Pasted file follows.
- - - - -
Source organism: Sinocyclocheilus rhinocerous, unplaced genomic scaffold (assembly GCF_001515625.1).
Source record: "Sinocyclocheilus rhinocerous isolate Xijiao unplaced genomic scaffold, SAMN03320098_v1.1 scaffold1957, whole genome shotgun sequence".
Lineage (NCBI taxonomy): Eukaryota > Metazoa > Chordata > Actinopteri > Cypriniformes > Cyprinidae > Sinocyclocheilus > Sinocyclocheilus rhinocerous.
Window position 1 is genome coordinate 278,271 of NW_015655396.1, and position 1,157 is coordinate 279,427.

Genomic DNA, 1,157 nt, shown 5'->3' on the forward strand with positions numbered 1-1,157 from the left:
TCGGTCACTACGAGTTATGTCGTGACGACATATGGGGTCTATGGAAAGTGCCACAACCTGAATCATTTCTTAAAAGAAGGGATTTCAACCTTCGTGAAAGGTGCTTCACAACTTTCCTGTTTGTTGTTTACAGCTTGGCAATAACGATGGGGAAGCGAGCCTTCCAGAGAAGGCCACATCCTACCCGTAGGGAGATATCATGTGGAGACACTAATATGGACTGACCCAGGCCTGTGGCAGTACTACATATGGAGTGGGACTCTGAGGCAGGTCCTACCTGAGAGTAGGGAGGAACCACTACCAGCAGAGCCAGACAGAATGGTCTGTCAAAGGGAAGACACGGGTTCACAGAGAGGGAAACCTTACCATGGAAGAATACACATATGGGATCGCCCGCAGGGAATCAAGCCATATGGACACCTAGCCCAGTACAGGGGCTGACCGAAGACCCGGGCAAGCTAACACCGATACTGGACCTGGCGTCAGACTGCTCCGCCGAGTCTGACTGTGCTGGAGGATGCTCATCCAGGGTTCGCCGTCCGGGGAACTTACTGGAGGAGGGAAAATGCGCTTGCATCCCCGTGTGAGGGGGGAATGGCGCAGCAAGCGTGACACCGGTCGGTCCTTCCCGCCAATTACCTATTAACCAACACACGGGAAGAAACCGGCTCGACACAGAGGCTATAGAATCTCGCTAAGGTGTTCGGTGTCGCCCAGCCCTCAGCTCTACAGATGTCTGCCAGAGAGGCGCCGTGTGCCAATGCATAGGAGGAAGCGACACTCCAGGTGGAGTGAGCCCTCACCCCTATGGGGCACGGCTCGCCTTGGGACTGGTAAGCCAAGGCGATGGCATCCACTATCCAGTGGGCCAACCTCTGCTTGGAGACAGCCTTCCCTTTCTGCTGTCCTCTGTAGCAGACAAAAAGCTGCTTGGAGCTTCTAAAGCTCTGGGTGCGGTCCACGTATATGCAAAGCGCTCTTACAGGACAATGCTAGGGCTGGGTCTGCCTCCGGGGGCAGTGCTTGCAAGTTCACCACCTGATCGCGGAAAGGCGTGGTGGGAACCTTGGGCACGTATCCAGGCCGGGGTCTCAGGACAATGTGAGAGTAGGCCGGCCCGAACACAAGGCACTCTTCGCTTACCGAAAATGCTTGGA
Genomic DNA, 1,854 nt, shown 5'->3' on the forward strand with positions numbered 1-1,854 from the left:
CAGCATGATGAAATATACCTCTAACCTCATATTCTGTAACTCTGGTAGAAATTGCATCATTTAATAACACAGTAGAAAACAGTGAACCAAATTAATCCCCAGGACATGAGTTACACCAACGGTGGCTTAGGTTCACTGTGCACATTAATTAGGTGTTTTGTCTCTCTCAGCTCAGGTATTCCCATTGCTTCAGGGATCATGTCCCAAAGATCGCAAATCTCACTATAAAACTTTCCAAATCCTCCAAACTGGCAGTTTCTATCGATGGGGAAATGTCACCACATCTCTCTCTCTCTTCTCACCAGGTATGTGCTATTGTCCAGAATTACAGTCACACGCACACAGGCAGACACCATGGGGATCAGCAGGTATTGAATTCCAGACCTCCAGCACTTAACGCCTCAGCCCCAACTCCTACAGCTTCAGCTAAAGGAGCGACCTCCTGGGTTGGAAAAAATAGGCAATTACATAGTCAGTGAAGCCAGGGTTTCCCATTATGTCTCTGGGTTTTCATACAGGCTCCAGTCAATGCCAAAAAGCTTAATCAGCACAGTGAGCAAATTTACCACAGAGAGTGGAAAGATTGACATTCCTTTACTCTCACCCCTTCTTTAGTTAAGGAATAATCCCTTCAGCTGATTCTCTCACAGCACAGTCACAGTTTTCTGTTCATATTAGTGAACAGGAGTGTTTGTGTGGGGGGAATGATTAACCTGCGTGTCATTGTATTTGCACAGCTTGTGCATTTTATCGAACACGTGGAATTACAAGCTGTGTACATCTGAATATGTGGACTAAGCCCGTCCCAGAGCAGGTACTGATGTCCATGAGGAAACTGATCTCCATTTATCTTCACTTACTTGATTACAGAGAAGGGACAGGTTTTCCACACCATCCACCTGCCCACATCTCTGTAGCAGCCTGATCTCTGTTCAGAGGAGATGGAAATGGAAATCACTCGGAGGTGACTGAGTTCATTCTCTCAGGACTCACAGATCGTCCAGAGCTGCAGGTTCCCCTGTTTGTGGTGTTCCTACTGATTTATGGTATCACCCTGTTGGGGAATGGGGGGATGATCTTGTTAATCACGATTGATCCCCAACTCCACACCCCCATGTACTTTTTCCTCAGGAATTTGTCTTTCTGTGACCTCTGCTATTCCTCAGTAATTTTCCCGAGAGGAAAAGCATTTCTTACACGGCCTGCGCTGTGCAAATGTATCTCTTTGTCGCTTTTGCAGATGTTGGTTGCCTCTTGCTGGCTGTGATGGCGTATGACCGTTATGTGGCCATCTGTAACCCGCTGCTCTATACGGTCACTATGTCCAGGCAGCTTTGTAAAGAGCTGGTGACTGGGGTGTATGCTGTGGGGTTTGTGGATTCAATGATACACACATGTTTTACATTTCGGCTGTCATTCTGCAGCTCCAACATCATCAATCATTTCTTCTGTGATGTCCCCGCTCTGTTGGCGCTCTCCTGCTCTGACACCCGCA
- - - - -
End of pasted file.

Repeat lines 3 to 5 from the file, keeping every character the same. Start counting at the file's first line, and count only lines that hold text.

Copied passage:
Lineage (NCBI taxonomy): Eukaryota > Metazoa > Chordata > Actinopteri > Cypriniformes > Cyprinidae > Sinocyclocheilus > Sinocyclocheilus rhinocerous.
Window position 1 is genome coordinate 278,271 of NW_015655396.1, and position 1,157 is coordinate 279,427.

Genomic DNA, 1,157 nt, shown 5'->3' on the forward strand with positions numbered 1-1,157 from the left: